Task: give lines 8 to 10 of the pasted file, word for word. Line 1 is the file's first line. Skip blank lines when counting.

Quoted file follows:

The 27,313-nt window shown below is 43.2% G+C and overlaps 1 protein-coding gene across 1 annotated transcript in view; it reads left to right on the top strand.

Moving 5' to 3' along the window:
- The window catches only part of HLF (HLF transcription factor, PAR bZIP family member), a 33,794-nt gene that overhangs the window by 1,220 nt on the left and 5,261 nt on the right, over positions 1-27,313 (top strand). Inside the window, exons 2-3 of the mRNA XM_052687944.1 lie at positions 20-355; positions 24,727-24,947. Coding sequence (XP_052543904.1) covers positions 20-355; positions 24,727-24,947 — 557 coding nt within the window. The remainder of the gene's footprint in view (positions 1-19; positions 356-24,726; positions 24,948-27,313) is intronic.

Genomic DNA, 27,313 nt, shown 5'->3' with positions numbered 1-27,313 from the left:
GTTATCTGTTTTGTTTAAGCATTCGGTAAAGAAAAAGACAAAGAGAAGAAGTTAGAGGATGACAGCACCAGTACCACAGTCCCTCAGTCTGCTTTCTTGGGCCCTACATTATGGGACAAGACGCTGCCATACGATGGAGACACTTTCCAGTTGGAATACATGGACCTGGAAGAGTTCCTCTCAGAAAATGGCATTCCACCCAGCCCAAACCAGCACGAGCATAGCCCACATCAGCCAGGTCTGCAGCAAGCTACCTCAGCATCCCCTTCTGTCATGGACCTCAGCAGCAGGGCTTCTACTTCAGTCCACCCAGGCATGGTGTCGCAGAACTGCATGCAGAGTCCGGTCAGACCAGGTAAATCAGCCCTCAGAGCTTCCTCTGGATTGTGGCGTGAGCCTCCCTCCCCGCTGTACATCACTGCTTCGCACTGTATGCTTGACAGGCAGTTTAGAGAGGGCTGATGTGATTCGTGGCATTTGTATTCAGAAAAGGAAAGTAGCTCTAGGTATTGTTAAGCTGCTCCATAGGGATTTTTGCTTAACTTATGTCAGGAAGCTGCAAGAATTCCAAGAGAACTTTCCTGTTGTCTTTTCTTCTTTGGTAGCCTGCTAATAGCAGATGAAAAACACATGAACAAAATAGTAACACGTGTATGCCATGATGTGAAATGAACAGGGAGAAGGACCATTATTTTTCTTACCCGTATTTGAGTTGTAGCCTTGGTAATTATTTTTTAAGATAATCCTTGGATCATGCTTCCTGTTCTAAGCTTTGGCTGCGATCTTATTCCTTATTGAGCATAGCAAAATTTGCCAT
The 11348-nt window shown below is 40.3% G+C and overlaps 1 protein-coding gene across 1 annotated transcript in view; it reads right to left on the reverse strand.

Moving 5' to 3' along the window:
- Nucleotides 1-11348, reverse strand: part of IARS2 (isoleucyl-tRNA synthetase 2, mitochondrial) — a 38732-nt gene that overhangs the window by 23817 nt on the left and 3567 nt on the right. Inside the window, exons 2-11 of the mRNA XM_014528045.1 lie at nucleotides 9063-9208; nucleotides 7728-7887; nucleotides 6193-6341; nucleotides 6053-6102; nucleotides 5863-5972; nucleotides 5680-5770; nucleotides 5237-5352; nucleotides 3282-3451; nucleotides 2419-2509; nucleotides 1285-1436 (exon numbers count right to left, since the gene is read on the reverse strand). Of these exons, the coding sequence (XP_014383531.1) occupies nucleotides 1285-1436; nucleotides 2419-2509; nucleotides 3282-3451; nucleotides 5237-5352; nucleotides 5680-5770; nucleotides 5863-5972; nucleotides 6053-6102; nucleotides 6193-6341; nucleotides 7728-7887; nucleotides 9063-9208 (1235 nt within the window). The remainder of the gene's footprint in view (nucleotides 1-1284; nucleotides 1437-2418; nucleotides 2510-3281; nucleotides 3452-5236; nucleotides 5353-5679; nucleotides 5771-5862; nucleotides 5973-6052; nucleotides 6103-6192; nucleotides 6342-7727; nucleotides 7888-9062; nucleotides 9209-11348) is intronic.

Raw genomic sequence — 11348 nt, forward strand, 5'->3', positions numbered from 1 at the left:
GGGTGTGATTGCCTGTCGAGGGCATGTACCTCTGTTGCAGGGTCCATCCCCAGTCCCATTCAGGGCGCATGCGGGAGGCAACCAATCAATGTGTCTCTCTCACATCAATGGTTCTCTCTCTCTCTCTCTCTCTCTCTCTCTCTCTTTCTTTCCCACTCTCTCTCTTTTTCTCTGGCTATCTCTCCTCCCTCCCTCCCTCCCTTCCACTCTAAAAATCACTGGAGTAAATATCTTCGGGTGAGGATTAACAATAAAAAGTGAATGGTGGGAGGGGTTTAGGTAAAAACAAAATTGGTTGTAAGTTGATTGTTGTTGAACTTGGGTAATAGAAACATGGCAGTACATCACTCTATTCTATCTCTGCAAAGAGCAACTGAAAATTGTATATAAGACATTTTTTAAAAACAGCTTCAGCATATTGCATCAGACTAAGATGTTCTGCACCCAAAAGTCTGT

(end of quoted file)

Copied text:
- Nucleotides 1-11348, reverse strand: part of IARS2 (isoleucyl-tRNA synthetase 2, mitochondrial) — a 38732-nt gene that overhangs the window by 23817 nt on the left and 3567 nt on the right. Inside the window, exons 2-11 of the mRNA XM_014528045.1 lie at nucleotides 9063-9208; nucleotides 7728-7887; nucleotides 6193-6341; nucleotides 6053-6102; nucleotides 5863-5972; nucleotides 5680-5770; nucleotides 5237-5352; nucleotides 3282-3451; nucleotides 2419-2509; nucleotides 1285-1436 (exon numbers count right to left, since the gene is read on the reverse strand). Of these exons, the coding sequence (XP_014383531.1) occupies nucleotides 1285-1436; nucleotides 2419-2509; nucleotides 3282-3451; nucleotides 5237-5352; nucleotides 5680-5770; nucleotides 5863-5972; nucleotides 6053-6102; nucleotides 6193-6341; nucleotides 7728-7887; nucleotides 9063-9208 (1235 nt within the window). The remainder of the gene's footprint in view (nucleotides 1-1284; nucleotides 1437-2418; nucleotides 2510-3281; nucleotides 3452-5236; nucleotides 5353-5679; nucleotides 5771-5862; nucleotides 5973-6052; nucleotides 6103-6192; nucleotides 6342-7727; nucleotides 7888-9062; nucleotides 9209-11348) is intronic.

Raw genomic sequence — 11348 nt, forward strand, 5'->3', positions numbered from 1 at the left:
GGGTGTGATTGCCTGTCGAGGGCATGTACCTCTGTTGCAGGGTCCATCCCCAGTCCCATTCAGGGCGCATGCGGGAGGCAACCAATCAATGTGTCTCTCTCACATCAATGGTTCTCTCTCTCTCTCTCTCTCTCTCTCTCTCTCTTTCTTTCCCACTCTCTCTCTTTTTCTCTGGCTATCTCTCCTCCCTCCCTCCCTCCCTTCCACTCTAAAAATCACTGGAGTAAATATCTTCGGGTGAGGATTAACAATAAAAAGTGAATGGTGGGAGGGGTTTAGGTAAAAACAAAATTGGTTGTAAGTTGATTGTTGTTGAACTTGGGTAATAGAAACATGGCAGTACATCACTCTATTCTATCTCTGCAAAGAGCAACTGAAAATTGTATATAAGACATTTTTTAAAAACAGCTTCAGCATATTGCATCAGACTAAGATGTTCTGCACCCAAAAGTCTGT